September 2011

Biotic games: playing with living organisms

Riedel-Kruse designed three types of games inspired by classic video games. The results of the design efforts are reported in the 10th-anniversary issue of Lab on a Chip, published by the Royal Society of Chemistry.

The first set of games uses single-celled organisms that lack a brain and the capacity to feel pain. Higher-level organisms are not being used, Riedel-Kruse emphasizes, as “safety and bioethical issues were considered in the design of the games.”

Examples of scientific crowdsourcing for fun

Other scientists have designed Internet-based video games to utilize the collective power of many people working on one problem. In the gaming world, this is referred to as crowdsourcing or citizen science, in which a task is delegated to a group of individuals with one common goal.

Vijay Pande at Stanford University created a protein-folding game (folding@home) that is run on the world’s largest supercomputer to generate new ideas about how proteins fold.

In addition, EteRNA, a ribonucleic acid folding game, allows the public to create new RNA molecular structures. The players are scored based on known chemical properties of the RNA structure. The highest-scoring RNA molecules are tested in the laboratory. EteRNA was developed as a collaboration between the Carnegie Mellon University and the Bio-X.Game Center, an interdisciplinary research center at Stanford University.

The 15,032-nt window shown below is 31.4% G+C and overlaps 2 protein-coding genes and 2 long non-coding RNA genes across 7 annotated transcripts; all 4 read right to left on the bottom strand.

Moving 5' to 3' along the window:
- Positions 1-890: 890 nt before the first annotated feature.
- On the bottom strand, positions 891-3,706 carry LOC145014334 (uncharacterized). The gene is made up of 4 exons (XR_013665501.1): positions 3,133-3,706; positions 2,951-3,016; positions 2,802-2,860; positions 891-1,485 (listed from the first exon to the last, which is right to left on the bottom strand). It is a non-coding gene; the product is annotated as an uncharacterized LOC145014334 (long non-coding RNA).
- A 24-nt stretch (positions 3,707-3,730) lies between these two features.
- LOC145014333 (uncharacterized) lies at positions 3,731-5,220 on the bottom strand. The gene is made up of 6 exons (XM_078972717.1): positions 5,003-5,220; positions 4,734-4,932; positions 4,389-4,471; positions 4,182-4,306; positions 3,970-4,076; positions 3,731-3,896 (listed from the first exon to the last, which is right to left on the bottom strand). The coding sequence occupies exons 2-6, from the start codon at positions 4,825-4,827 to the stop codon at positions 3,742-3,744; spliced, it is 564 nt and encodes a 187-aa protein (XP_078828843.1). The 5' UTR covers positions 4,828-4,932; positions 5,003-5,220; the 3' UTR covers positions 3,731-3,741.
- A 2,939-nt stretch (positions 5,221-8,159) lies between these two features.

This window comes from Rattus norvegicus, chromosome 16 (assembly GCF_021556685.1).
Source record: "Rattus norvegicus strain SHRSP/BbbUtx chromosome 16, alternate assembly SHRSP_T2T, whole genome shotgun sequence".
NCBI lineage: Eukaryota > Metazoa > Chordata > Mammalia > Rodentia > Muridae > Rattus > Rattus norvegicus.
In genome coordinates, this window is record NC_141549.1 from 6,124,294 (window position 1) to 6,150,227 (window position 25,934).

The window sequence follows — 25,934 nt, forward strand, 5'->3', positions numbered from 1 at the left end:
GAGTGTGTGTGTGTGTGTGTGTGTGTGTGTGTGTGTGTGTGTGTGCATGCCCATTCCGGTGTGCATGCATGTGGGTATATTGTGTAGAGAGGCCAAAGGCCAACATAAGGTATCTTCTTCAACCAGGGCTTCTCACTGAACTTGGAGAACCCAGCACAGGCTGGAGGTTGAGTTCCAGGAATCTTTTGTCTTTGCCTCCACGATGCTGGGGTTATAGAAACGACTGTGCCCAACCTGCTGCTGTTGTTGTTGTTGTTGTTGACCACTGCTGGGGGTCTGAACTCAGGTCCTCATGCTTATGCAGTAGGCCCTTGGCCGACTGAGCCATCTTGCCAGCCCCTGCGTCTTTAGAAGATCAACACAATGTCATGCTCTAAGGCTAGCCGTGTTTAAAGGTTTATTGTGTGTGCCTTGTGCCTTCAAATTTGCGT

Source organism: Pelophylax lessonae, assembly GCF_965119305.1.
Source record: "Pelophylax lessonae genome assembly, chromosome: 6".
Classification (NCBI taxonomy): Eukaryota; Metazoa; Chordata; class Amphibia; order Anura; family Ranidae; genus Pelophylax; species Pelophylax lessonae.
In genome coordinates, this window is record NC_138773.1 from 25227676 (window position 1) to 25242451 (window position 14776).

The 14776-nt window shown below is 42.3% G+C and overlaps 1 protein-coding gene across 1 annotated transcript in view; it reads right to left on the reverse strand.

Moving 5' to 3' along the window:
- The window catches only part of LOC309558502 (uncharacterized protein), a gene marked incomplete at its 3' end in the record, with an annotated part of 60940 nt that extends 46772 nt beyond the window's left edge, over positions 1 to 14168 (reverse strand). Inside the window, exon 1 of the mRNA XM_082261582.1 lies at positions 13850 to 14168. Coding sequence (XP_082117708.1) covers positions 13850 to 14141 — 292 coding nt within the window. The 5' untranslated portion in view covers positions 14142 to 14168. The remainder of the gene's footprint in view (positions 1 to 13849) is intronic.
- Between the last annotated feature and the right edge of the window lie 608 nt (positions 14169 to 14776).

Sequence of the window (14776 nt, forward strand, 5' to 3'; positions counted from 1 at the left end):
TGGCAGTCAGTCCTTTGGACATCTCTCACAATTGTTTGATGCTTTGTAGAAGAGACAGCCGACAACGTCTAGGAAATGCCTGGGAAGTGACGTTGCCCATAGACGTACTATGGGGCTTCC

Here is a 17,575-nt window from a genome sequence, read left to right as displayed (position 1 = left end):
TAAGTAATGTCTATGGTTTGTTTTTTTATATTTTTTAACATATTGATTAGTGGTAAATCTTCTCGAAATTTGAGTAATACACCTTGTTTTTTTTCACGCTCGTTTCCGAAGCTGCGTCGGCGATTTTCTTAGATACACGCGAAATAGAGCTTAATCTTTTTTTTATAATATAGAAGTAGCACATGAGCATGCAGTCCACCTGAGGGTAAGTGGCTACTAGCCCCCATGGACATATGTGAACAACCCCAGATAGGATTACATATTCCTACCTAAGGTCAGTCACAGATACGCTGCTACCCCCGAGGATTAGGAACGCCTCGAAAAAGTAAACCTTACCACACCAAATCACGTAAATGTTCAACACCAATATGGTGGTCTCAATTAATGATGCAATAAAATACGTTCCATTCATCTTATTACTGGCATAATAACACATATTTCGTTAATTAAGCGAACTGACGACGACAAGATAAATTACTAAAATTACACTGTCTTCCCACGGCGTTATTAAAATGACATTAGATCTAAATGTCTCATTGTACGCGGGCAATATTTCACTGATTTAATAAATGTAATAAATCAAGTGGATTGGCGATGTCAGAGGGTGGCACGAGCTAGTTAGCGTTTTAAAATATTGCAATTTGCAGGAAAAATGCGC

The organism of choice was the paramecium, which is a ciliated single-celled organism that swims in a run-and-tumble motion and can be directed to move in a guided direction through both electrical and chemical signals. Paramecia can be prompted to change directions, but they move in a random path, which makes the games challenging.

In a game inspired by the classic arcade game Pac-Man, which Riedel-Kruse’s team has dubbed PAC-mecium, paramecia are placed in a square fluid chamber that has electrodes along each side. The player controls the swarm by applying electric fields along two axes with a hand-held controller. The motion of the paramecia is recorded with a webcam and displayed on a computer screen. Points are scored by directing the paramecia to gobble up virtual yeast food shown on the computer screen. However, players have to help the paramecia avoid hungry virtual zebrafish larvae that move across the screen.

The second class of games involves risk and logic. PolymerRace is inspired by horse racing, in which gamblers make bets on the order that horse-jockey pairings will reach the finish line. In the biotic version, the horse-jockey pairs are small DNA oligonucleotides, or primers, that bind with a range of affinities to DNA during a polymerase chain reaction, a common molecular technique used to replicate DNA sequences.

Players watch in real time the amplification of DNA and with each cycle obtain new information about the order and reaction efficiencies of the primer pairs. In each subsequent cycle, players make more bets; thus, the strategy is to balance risky, limited-information bets with secure, logic-driven bets.

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